Zeolites are solids with tiny holes and channels which allow molecules in and out according to their size and shape. This property is used in methanol-to-olefins technology: methanol diffuses into the zeolite and is converted into ethane and propene which are small enough to escape. These products are the basis for a whole range of chemical products, particularly plastics.
With in-situ XRD at the synchrotron in Grenoble we are able to see how pores inside the framwork (solid balls and lines) fill with products (white "cloud") during reaction.
Olefins are currently produced from oil, which is becoming increasingly expensive and scarce. MTO technology offers a flexible and specific route from raw materials like gas and biomass to the high value olefins. Researchers at UiO, SINTEF, NTNU and Ineos have played a major role in the development of the process, using the SAPO-34 catalyst, which is currently being commercialized in China.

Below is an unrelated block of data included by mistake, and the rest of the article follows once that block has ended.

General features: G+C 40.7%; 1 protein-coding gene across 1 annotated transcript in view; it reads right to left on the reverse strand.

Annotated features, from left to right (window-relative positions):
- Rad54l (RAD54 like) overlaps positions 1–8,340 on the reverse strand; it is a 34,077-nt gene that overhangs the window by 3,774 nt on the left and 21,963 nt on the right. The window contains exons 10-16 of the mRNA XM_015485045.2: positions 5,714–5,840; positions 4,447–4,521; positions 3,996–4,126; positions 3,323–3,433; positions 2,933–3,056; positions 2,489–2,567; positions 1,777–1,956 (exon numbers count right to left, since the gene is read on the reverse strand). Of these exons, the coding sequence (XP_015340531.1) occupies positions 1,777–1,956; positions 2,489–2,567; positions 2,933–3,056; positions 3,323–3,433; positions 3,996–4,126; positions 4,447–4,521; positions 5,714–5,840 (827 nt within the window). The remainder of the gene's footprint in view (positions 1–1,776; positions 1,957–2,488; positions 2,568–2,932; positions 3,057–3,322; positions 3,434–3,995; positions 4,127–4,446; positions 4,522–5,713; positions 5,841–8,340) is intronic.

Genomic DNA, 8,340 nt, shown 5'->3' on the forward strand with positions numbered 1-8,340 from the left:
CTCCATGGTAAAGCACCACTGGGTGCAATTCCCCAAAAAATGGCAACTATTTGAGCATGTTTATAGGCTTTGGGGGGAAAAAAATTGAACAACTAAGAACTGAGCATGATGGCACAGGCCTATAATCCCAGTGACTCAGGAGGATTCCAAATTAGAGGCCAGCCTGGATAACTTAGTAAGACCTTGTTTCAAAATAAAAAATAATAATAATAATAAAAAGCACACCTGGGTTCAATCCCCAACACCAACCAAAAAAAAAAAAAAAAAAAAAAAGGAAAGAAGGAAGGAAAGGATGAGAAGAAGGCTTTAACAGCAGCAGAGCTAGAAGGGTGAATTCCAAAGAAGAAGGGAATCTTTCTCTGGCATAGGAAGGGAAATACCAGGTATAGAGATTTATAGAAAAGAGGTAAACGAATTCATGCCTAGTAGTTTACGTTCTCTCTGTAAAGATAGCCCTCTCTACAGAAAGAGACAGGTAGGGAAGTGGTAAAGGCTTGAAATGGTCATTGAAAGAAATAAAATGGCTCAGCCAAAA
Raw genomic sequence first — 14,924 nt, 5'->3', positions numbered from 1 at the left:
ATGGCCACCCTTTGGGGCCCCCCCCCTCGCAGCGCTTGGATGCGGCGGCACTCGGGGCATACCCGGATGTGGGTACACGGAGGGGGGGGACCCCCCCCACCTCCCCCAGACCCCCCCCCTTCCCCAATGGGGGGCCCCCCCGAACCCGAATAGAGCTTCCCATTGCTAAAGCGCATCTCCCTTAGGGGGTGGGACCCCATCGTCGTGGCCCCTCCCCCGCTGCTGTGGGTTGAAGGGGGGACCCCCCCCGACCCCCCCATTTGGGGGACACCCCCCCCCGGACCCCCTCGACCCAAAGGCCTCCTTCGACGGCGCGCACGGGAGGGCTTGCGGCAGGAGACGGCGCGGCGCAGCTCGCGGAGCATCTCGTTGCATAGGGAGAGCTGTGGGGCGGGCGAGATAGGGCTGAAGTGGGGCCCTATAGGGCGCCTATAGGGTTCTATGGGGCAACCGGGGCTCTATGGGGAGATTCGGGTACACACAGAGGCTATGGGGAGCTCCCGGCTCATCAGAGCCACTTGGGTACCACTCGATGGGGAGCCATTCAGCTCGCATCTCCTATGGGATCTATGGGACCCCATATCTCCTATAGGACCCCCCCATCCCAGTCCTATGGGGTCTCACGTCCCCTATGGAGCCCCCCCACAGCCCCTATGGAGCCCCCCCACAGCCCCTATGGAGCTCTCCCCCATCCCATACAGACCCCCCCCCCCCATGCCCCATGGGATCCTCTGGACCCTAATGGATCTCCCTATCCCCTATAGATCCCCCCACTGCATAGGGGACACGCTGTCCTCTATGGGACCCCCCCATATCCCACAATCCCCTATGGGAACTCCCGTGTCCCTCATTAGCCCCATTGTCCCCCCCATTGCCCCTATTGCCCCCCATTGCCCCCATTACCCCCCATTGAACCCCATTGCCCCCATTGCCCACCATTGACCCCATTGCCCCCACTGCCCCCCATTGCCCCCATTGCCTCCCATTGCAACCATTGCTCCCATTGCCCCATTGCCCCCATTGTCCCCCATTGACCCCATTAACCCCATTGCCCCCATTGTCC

Research at inGAP is focused on extending the lifetime of the catalyst under industrial conditions. We have used state of the art techniques including multi-technique in situ studies of the reaction, computational studies and isotope substitution to reveal expansion in the catalyst driven by the buildup of reaction intermediates inside the zeolite channels, the precise molecules which cause expansion, the structure of the methanol-SAPO-34 complex, migration of the active silicon atoms and variations in catalyst behavior in different parts of a reactor bed. Future research will be focused on structural defects in the catalyst which are often the most important sites for Catalysis.